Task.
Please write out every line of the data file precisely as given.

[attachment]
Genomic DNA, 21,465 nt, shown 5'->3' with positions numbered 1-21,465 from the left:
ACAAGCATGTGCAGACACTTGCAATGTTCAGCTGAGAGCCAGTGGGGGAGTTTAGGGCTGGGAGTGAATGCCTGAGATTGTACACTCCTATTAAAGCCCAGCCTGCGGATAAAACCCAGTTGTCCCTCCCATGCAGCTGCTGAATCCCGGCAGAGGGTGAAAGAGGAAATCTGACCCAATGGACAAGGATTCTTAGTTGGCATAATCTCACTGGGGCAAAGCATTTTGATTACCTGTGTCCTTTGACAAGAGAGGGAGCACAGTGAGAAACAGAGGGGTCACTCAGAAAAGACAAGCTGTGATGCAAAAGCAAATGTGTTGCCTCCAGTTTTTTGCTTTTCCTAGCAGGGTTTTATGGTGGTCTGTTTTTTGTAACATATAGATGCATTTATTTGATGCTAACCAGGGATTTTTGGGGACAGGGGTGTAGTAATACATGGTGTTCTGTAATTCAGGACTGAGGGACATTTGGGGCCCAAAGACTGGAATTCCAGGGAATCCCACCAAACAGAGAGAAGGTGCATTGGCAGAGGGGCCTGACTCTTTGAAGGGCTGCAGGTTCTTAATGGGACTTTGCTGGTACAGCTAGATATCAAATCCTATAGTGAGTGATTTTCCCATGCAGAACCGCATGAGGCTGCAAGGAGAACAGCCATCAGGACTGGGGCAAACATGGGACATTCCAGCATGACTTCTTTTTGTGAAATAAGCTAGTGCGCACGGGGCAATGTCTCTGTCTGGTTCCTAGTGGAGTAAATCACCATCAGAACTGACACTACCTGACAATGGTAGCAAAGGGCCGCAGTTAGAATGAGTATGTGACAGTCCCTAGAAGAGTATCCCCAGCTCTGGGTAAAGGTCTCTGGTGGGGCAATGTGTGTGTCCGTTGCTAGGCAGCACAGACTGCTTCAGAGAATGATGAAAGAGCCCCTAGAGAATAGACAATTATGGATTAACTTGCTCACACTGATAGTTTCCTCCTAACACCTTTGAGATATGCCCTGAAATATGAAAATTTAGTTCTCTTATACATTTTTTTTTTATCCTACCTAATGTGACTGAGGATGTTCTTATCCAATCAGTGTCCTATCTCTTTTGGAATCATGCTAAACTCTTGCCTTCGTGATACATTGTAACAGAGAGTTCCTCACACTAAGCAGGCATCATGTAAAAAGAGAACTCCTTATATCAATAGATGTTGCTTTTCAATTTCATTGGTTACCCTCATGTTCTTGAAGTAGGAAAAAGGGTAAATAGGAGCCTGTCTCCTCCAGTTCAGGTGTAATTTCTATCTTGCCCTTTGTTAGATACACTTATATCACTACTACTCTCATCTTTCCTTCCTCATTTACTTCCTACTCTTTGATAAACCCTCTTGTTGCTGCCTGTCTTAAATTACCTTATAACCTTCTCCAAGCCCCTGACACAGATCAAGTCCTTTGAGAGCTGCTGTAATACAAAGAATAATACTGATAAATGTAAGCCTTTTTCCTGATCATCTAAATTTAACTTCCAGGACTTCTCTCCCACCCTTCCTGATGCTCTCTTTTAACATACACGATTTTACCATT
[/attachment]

Genomic DNA, 21,465 nt, shown 5'->3' with positions numbered 1-21,465 from the left:
ACAAGCATGTGCAGACACTTGCAATGTTCAGCTGAGAGCCAGTGGGGGAGTTTAGGGCTGGGAGTGAATGCCTGAGATTGTACACTCCTATTAAAGCCCAGCCTGCGGATAAAACCCAGTTGTCCCTCCCATGCAGCTGCTGAATCCCGGCAGAGGGTGAAAGAGGAAATCTGACCCAATGGACAAGGATTCTTAGTTGGCATAATCTCACTGGGGCAAAGCATTTTGATTACCTGTGTCCTTTGACAAGAGAGGGAGCACAGTGAGAAACAGAGGGGTCACTCAGAAAAGACAAGCTGTGATGCAAAAGCAAATGTGTTGCCTCCAGTTTTTTGCTTTTCCTAGCAGGGTTTTATGGTGGTCTGTTTTTTGTAACATATAGATGCATTTATTTGATGCTAACCAGGGATTTTTGGGGACAGGGGTGTAGTAATACATGGTGTTCTGTAATTCAGGACTGAGGGACATTTGGGGCCCAAAGACTGGAATTCCAGGGAATCCCACCAAACAGAGAGAAGGTGCATTGGCAGAGGGGCCTGACTCTTTGAAGGGCTGCAGGTTCTTAATGGGACTTTGCTGGTACAGCTAGATATCAAATCCTATAGTGAGTGATTTTCCCATGCAGAACCGCATGAGGCTGCAAGGAGAACAGCCATCAGGACTGGGGCAAACATGGGACATTCCAGCATGACTTCTTTTTGTGAAATAAGCTAGTGCGCACGGGGCAATGTCTCTGTCTGGTTCCTAGTGGAGTAAATCACCATCAGAACTGACACTACCTGACAATGGTAGCAAAGGGCCGCAGTTAGAATGAGTATGTGACAGTCCCTAGAAGAGTATCCCCAGCTCTGGGTAAAGGTCTCTGGTGGGGCAATGTGTGTGTCCGTTGCTAGGCAGCACAGACTGCTTCAGAGAATGATGAAAGAGCCCCTAGAGAATAGACAATTATGGATTAACTTGCTCACACTGATAGTTTCCTCCTAACACCTTTGAGATATGCCCTGAAATATGAAAATTTAGTTCTCTTATACATTTTTTTTTTATCCTACCTAATGTGACTGAGGATGTTCTTATCCAATCAGTGTCCTATCTCTTTTGGAATCATGCTAAACTCTTGCCTTCGTGATACATTGTAACAGAGAGTTCCTCACACTAAGCAGGCATCATGTAAAAAGAGAACTCCTTATATCAATAGATGTTGCTTTTCAATTTCATTGGTTACCCTCATGTTCTTGAAGTAGGAAAAAGGGTAAATAGGAGCCTGTCTCCTCCAGTTCAGGTGTAATTTCTATCTTGCCCTTTGTTAGATACACTTATATCACTACTACTCTCATCTTTCCTTCCTCATTTACTTCCTACTCTTTGATAAACCCTCTTGTTGCTGCCTGTCTTAAATTACCTTATAACCTTCTCCAAGCCCCTGACACAGATCAAGTCCTTTGAGAGCTGCTGTAATACAAAGAATAATACTGATAAATGTAAGCCTTTTTCCTGATCATCTAAATTTAACTTCCAGGACTTCTCTCCCACCCTTCCTGATGCTCTCTTTTAACATACACGATTTTACCATT